The name has some nerd cool self-awareness, is short, and familiar. Its consonant-vowel-consonant-vowel construction (a pattern that’s easy to say in most languages) and Greek origin make it super-international.
Plus, the company secured the URL meta.com (which currently redirects to about.facebook.com/meta, but will undoubtedly become the new company address)—a four-letter, real-word domain name. No small feat, even for an 800-pound gorilla, and further indication that this plan has been in the works for some time, long before the most recent round of Facebook criticism.
Meta really is the quintessential name for a parent company given the prefix’s meaning. It’s metafacebook, metawhatsapp, metainstagram, and more.
The name evokes aspirations to something more, something transcendent and of course recalls the metaverse, yet is nearly a blank slate, which gives it great power and flexibility. From a strategic perspective, a suggestive but vague name leaves the door wide open for the company to move into nearly anything. And, even though we are definitely not fans of Meta the company right now, the name is smart and solid.
Now to tackle some of its drawbacks.
The largest elephant in the room is Frances Haugen’s ongoing testimony against the company, the Wall Street Journal’s “The Facebook Files,” and other disturbing information coming to light about the company’s destructive practices. By choosing this moment, the name change comes across as a cynical PR maneuver rather than a well-thought-out business move. It’s impossible not to eye it as a manipulative attempt to reassure concerned investors, pacify pissed-off users, and win back a world that’s moving on to other platforms.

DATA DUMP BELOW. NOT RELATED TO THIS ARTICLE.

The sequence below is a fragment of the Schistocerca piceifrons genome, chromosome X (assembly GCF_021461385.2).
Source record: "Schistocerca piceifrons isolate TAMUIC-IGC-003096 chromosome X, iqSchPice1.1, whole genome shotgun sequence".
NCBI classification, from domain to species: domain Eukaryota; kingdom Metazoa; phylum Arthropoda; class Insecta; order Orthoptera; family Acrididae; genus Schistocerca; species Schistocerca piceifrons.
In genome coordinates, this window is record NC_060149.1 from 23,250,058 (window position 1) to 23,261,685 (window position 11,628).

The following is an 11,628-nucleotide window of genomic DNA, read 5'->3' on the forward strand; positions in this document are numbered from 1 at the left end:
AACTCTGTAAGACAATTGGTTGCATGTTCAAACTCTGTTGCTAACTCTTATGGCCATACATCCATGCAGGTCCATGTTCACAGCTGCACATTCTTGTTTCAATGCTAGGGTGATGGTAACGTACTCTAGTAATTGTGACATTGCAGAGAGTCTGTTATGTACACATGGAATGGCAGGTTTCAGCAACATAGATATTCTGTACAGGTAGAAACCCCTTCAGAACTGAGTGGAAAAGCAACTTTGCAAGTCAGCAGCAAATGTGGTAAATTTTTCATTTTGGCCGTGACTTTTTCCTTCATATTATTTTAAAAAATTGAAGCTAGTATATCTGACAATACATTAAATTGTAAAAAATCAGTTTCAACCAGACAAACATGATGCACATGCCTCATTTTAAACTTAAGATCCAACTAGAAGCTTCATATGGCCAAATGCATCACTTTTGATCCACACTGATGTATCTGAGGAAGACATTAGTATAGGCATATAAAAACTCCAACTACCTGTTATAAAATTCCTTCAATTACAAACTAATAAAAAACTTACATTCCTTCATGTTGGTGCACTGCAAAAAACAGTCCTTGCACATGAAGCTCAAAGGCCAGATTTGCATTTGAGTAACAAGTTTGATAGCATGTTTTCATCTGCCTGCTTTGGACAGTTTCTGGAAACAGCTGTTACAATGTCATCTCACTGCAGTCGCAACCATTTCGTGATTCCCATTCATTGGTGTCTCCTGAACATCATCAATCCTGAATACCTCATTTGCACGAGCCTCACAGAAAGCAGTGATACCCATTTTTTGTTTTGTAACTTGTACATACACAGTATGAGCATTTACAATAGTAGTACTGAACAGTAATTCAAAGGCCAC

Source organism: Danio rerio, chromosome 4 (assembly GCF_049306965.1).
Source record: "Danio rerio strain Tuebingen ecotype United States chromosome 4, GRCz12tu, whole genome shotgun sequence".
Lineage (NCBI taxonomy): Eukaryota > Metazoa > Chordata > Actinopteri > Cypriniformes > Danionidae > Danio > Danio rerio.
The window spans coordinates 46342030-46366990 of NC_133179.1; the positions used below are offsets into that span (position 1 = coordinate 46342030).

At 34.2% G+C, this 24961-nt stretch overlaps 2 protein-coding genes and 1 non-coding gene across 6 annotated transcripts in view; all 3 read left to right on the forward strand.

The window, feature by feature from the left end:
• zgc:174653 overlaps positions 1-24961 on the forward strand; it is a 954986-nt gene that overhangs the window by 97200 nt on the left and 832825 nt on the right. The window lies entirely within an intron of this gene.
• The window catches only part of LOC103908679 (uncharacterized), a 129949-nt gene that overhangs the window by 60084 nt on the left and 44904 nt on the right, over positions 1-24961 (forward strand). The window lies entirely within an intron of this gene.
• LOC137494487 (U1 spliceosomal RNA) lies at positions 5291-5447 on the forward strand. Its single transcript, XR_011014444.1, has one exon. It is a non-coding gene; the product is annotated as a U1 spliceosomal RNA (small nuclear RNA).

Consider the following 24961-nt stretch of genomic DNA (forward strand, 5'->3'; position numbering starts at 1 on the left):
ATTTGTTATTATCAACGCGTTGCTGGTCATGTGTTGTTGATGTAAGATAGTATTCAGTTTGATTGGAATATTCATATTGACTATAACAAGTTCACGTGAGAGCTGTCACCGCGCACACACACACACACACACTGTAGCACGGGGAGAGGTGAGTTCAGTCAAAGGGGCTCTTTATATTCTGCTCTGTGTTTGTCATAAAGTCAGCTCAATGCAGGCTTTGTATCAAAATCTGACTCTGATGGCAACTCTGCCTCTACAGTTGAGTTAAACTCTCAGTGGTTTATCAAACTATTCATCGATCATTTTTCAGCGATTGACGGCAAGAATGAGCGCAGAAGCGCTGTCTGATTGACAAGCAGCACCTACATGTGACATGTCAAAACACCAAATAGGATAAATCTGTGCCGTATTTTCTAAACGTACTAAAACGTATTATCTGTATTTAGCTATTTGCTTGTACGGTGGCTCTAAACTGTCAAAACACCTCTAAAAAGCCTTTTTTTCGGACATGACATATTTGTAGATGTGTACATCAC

If we graded solely on timing, Meta would get an F.
And will the name even stick? Again, besides copyeditors and lawyers, no one has made the change from Google to Alphabet. This name change is making a much bigger splash, however, so the jury’s definitely out on Meta’s long-term acceptance.
There’s also the little matter that an Arizona company already filed a trademark for Meta this past August, though almost no one has deeper pockets to buy a mark than Mark.
Over the years, many famous companies have attempted to whitewash tarnished brands by renaming their company or subsuming one company into another. When Bayer acquired Monsanto, it dropped this name so reviled by environmentalists and small farmers. ValuJet became AirTran after a deadly crash that killed more than 100. But changing your name does not change your company.
The name Philip Morris became synonymous with Big Tobacco and its vile coverup of the fatal effects of smoking, predatory marketing practices, and strategy of nicotine addiction. In 2003, the company rebranded as Altria in the hopes of separating itself from this past rather than as a signal of a new business strategy. Altria now claims to be both the brand whose companies are “undisputed market leaders in the U.S. tobacco industry for decades” and the company that’s “moving beyond smoking” from “tobacco company to tobacco harm reduction company.”
Will Meta attempting a similar paradoxical brand positioning? Has it been all along? Given that meta suggests self-parody as well as self-awareness, this new name may be truly perfect.